Fortunately the lucrative career wasn’t far away. In the 1980s she landed plum jobs writing scripts for Coronation Street as well as the new (now defunct) soap Families which served as a springboard for her breakthrough creations in the late 1990s.
What gave her the edge over many of her contemporaries was her reluctance to pursue the well-trodden path towards making dramas (other than traditional soaps) which were middle-class, distant and often unrealistic.
“When I was little and I used to watch TV I couldn’t identify with anybody,” she says. “There was no one on TV like me. Now I see Jimmy McGovern’s work, for example, and I think, ‘Brilliant, that’s who we are’. The head of drama at the BBC once said to me, ‘What’s wonderful about you Kay is that you write about ordinary people in extraordinary situations – and these people are people that watch television’.
“I think there’s enough TV dramas about middle class police detectives living in lovely villages where murder happens. There’s room for all that, of course, but there has to be room also for ordinary working class people to have a voice. They have to be able to look at the TV and think ‘I know that person – that could be me’.
“And some TV reviewer could write something snotty about my dramas – but so what? For every reviewer that writes something snotty, someone in the street will come up to you and say ‘I loved last night’s episode’. That means you’re reaching people and you know they like what you’re doing.
“Besides, I don’t often read what critics write because if I did I wouldn’t write anything myself.”
And this proud connection with the mainstream is part of the reason, Mellor, who was awarded an OBE in 2009, suspects, that The Syndicate has been such a success. She says: “I’ve hit the zeitgeist, similar to how I did with Band of Gold. There are more and more people doing the lottery as a chance of escaping from poverty .
“It’s a dream, and as the spending cuts bite harder there are more people doing the lottery and dreaming of getting out of their situation. But The Syndicate also looks at what does happen when you become an overnight multi-millionaire – its not that simple. I wonder what I’d be like – would I change? If I won £72m who would I give it to? Who might I get revenge on? I just think I’ve tapped into something with the financial downturn – in fact this double-dip recession may not have been good for many people, but it has really worked for me.”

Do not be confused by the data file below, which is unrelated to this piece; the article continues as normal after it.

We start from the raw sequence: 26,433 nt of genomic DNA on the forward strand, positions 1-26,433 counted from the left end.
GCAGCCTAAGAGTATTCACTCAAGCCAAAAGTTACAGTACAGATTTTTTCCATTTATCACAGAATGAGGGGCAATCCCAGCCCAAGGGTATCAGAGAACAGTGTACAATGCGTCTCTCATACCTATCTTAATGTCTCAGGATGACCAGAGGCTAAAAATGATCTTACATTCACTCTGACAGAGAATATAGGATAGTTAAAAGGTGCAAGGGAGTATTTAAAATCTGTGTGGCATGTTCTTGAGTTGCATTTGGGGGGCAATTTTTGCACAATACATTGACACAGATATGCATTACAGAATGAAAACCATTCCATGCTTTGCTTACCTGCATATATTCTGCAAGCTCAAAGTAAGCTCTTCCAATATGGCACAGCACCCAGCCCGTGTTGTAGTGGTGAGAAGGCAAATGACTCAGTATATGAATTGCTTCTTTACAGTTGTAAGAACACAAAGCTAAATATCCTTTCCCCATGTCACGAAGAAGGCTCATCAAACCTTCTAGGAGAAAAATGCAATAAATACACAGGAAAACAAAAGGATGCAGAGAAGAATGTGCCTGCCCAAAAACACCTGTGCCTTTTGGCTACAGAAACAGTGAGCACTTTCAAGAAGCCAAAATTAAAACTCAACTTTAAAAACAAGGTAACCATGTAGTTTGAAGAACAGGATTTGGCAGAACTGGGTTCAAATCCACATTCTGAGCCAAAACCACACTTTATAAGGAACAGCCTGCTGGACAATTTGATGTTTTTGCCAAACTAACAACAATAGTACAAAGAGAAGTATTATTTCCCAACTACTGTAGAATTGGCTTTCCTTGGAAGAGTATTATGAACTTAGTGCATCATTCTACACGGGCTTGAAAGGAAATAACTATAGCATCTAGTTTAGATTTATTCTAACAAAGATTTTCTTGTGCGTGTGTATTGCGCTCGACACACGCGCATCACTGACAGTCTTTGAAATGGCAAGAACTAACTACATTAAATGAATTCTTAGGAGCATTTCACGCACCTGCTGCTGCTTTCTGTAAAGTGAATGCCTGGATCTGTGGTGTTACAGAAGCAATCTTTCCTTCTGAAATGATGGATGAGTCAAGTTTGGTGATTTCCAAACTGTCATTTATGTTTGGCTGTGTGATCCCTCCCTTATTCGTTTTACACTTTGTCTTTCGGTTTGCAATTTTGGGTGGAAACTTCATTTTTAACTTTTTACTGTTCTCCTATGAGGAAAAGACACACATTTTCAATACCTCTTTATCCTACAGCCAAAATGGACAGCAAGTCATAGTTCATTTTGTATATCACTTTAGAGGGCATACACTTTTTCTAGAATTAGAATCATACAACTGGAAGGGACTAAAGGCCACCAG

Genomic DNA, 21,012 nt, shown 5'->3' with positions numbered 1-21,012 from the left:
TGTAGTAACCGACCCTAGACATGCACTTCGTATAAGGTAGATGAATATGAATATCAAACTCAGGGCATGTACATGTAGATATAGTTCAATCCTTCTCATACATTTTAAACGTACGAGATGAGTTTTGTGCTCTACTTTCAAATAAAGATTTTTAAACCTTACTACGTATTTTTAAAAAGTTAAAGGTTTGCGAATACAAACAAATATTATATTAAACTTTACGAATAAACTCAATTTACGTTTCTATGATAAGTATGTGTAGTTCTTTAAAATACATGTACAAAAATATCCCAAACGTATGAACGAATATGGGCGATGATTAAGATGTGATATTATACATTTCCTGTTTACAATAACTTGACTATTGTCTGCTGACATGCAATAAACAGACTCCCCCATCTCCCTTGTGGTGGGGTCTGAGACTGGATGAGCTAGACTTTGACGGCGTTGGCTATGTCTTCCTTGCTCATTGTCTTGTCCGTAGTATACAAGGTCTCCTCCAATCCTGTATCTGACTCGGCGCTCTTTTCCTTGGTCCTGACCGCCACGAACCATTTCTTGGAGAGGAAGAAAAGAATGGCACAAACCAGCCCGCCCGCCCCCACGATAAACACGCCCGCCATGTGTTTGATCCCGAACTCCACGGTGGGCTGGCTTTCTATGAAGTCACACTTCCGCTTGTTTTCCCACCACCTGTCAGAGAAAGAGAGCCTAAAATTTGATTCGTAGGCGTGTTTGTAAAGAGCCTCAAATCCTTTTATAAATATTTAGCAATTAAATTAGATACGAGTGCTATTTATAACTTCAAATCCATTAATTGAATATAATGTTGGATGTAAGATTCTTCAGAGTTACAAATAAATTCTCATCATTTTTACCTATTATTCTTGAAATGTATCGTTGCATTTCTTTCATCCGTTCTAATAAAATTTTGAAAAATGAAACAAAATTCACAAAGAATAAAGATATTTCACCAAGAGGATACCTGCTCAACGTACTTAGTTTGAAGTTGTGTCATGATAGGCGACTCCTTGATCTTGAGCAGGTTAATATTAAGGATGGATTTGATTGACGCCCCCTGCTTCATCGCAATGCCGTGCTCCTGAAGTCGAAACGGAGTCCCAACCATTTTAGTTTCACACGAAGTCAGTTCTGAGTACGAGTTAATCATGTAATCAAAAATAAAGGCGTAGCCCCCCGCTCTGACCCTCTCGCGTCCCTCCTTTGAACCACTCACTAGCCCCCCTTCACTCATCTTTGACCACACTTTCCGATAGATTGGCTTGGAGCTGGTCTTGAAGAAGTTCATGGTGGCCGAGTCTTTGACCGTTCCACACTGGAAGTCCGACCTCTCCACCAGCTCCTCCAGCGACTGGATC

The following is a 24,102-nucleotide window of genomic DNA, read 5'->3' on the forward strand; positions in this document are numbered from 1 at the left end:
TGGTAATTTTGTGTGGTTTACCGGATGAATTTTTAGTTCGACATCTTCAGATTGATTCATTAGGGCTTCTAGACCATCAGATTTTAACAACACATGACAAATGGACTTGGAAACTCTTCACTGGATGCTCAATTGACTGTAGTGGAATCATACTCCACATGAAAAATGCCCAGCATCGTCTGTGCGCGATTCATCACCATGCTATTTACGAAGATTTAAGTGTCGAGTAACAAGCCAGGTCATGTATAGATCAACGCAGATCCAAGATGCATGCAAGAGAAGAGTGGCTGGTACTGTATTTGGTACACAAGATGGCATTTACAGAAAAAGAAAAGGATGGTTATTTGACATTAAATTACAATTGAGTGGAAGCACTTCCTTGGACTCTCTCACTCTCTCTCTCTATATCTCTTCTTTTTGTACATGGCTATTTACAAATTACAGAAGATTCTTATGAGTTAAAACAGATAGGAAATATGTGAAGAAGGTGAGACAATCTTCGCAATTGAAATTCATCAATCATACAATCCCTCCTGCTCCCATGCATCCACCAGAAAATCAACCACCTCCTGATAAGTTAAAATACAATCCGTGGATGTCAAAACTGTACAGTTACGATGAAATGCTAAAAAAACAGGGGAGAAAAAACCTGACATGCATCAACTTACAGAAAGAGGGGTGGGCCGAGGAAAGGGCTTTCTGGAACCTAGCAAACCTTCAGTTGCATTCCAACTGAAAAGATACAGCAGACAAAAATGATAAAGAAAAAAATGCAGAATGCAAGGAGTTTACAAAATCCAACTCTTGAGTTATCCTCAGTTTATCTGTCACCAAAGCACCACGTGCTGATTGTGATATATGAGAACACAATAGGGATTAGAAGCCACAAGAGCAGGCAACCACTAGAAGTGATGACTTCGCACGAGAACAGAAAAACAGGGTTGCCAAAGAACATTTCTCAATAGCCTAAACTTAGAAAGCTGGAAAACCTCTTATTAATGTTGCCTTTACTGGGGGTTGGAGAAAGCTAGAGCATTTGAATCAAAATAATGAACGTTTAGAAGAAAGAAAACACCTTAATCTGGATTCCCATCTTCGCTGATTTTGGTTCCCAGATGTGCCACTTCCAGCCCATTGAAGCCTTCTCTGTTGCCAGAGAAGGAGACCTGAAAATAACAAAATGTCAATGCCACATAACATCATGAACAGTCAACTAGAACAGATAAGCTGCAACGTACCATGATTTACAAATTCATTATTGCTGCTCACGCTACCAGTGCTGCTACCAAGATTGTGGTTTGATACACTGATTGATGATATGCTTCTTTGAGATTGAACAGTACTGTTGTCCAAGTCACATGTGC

And it goes on working. As does 60-year-old Mellor who, despite reaching a time of life when many people consider retirement, is watching her career surge into the stratosphere. She maintains it’s because of, not in spite of, her advancing years.
“As a writer, the older you are the more life experience you have. You understand people more,” she says “So, your writing becomes richer and you become more confident.
“Yesterday I was in the writers room (of The Syndicate USA) and years ago I might have been nervous to talk in front of a room full of younger people, but it doesn’t bother me anymore. I just think, ‘I can just give you my opinion’ but I also know I have a thousand or more hours of TV writing behind me too.”
And age is another deciding factor as Mellor contemplates whether to leave her Leeds home, and friends and family, in favour of Spielberg’s offer of moving to Hollywood, with the chance of working with the movie maker some more.
“Age has taught me what’s important in life and what’s important for me. So when they asked me whether I wanted to move out there I said ‘no’ in the blink of an eye. The fact is, I don’t want to leave Leeds.”
Kay Mellor’s life and times
BORN: May 11, 1952, Leeds.
LIVES: Weetwood, Leeds.
FAMILY: Husband, Anthony Mellor. Daughters, Gaynor Faye and Yvonne Francas. Two grandsons and two granddaughters.
EDUCATION: Iveson House Primary School, West Park High School, Park Lane College and Bretton Hall, near Wakefield.
WORK: Coronation Street, Brookside, Families, Band of Gold, Fat Friends, Between the Sheets, Strictly Confidential, The Chase, The Syndicate, A Passionate Woman, Jane Eyre, Fanny and Elvis.